In this video, Paul talks about how physics affects the likelihood you’ll be thrown from your horse and injured.
How to Make It Less Likely You’ll be Thrown from Your Horse and Injured
Howdy folks. I’m Paul Sherland. Today, I’m going to talk about the physics of falling off your horse or getting thrown from it and hitting the ground. I’ll use a real incident with Mason from a few years back to explain.
Mason’s almost 25, has ring bone in one leg, and can’t be ridden anymore. So no mounted demonstration, but he’s here to help me tell the story.
It was a cool Saturday morning in October in Texas, right after a hot summer. I had only a little time to ride, so you might guess where this is going.
I figured I had half an hour, saddled Mason, and we went out along the pasture fence. Turned the corner, started trotting, and Mason’s head came up. That was a sign things might get wild, and maybe I should’ve warmed him up more.
I turned him in a tight circle to limit his bucking. He’d bucked me off once, two years before. He started crow hopping, a mild form of bucking. I was staying with him and pretty proud of myself.
I was holding onto the rope on the saddle, my handhold. Mason turned into my handhold, went around the circle, and back to the fence. He surprised me, cut hard back, and I came off him, hitting my side and head and sliding under the fence.
So why did I come off? What would Sir Isaac Newton say? One of Newton’s laws tells us that an object stays at rest or moves in a constant direction unless a force acts on it. My body was moving one way, Mason the other. I needed force to move with him and stay in the saddle. I weighed 35 pounds more then, so I needed more force to stay with him, and I didn’t.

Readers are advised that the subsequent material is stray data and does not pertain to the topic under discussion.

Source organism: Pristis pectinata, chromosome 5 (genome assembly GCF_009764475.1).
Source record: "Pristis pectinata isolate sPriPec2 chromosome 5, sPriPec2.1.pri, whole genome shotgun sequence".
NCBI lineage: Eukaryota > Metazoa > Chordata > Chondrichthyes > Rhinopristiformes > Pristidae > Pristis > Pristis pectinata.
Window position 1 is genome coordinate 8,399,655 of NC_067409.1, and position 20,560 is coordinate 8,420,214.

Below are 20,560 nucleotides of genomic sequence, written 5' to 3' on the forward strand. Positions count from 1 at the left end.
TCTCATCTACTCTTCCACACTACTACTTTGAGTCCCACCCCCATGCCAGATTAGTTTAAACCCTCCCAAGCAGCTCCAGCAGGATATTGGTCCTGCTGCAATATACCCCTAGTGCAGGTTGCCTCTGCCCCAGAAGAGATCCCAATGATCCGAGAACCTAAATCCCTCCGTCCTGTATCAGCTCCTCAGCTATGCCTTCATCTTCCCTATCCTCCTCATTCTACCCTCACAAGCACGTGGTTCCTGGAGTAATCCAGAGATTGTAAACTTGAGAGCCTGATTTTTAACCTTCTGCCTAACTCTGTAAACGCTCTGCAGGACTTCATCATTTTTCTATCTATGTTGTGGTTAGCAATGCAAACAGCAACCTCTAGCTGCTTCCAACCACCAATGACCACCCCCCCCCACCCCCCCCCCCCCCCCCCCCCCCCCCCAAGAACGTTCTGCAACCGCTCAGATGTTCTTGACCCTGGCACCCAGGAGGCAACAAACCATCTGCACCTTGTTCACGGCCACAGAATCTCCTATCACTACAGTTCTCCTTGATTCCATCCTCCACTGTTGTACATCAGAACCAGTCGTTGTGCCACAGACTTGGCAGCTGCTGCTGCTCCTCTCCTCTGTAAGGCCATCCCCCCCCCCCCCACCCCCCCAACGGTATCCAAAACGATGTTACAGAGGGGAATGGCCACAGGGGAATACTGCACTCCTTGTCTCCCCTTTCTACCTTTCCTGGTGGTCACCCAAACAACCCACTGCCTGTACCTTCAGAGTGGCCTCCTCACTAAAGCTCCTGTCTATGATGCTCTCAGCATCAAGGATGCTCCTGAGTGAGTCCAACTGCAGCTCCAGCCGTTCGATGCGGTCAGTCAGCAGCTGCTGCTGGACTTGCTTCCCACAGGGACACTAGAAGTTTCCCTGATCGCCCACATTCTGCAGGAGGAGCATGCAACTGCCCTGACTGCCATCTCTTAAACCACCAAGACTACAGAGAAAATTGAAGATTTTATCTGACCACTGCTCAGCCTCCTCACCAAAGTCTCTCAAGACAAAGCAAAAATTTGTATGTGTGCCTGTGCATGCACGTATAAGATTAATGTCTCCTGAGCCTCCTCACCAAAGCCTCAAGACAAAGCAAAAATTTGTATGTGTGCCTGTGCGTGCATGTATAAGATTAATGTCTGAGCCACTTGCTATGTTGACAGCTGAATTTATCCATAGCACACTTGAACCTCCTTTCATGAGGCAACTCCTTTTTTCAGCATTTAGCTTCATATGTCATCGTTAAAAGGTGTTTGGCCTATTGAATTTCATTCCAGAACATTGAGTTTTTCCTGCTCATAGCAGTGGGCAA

People often think about their weight and the horse’s weight, thinking they shouldn’t exceed 20% of the horse’s weight with saddle and tack. I was below that 20% at the time. Mason was around 1,250 pounds. Still, my weight made it harder to generate enough force to move with him.
If he hadn’t been bucking, I might have managed. But I know I’m safer having lost the weight.
When I hit the ground, the force was a product of my weight and height. If you weigh more and get a bigger horse, you’ll hit with greater force if you fall.
As a younger, leaner person, I wouldn’t get injured if I fell. Now, with more weight, I might break ribs or get concussions.
Need motivation to lose weight? Think about safety. Shed a few pounds, and you’ll need less force to stay in the saddle and hit the ground with less force if you do fall.
Now, I wear a helmet when I ride, and a vest if I’m outside the ring. I want to ride as long as possible without injuries cutting that short.
I hope this has been helpful. Again, I’m Paul Sherland. And thank you, Mason. Good boy.